Each year Shared Lives week celebrates the transforming roles of Shared Lives carers.
This year we are focussing on how Shared Lives, unlike many traditional institutional forms of care, promotes the human rights of the people who share their lives.
Just recently we have seen how some of the most fundamental and basic human rights have been denied disabled people and people with support needs. The right to life (article 2,) the right not to be tortured or treated in an inhuman or degrading way (article 3,) and the right to liberty (article 5,) have all been trampled on.
People have died because they’ve had a learning disability, and adults and children who need support are left in solitary confinement. In other institutions, people have been abused and humiliated in the most appalling ways, recently exposed by BBC Panorama.
Shared Lives is consistently rated as the safest form of social care, although this doesn’t mean that bad things could never happen in a Shared Lives arrangement. But Shared Lives isn’t simply about keeping people safe from harm, abuse and imprisonment – it is about recognising that everyone has human rights to more than just the basics of a decent life. Part of Shared Lives’ power lies in the way people who need to use services are able to shape them. A person being supported chooses the Shared Lives carer they are matched with – based on their compatibility as people.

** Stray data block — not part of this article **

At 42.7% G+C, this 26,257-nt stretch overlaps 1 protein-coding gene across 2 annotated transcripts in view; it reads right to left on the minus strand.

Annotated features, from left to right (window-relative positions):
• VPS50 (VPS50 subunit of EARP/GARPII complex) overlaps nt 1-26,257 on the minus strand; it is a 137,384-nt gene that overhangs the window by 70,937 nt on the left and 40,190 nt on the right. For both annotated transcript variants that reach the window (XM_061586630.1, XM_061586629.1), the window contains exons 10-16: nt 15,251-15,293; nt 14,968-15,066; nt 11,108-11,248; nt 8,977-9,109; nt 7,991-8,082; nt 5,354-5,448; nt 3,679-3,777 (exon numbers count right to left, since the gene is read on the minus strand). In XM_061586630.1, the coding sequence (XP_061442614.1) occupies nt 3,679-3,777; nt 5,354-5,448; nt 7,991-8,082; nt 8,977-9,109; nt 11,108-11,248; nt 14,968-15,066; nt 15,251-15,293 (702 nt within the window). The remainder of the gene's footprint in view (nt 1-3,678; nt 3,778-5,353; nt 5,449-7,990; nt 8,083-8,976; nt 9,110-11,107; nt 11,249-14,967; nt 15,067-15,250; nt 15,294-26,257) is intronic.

People being supported in Shared Lives live as part of a family, home and community are often able to pursue the things they have always wanted to do – including fulfilling life-long ambitions, learning new skills, having new experiences and making new friends. They develop and exercise freedoms that we all deserve:
Freedom of expression
People in a supportive and loving Shared Lives household are free to speak their mind – and argue with their Shared Lives carer! Like Chris, who at first ‘used to say things because he thought (Ali) wanted to hear them.’
Right to peaceful enjoyment of possessions
Many people in Shared Lives households are proud of having their own space and the things to fill them, like Kurtis: “I buy my own clothes because I became an adult. I buy all of them myself.”
Right to education
Shared Lives families are a wonderful platform for learning and growing as a person, like Michelle in Birmingham has: “The progress has been amazing. Michelle has learned a lot, personally and through her education. She’s really articulate and is great with numbers.”
Right to respect for family life
If a single word could sum Shared Lives up, it would probably be ‘relationships.’ But it’s not just about the relationship between Shared Lives carer and the person they support: 93% of people in Shared Lives felt that their social life had improved and 83% found it easier to have friends. Instead of acting as a replacement family for people being supported, often Shared Lives helps to improve relations with existing families, like Chris who said ‘Shared Lives helped me build more of a bridge with my dad.’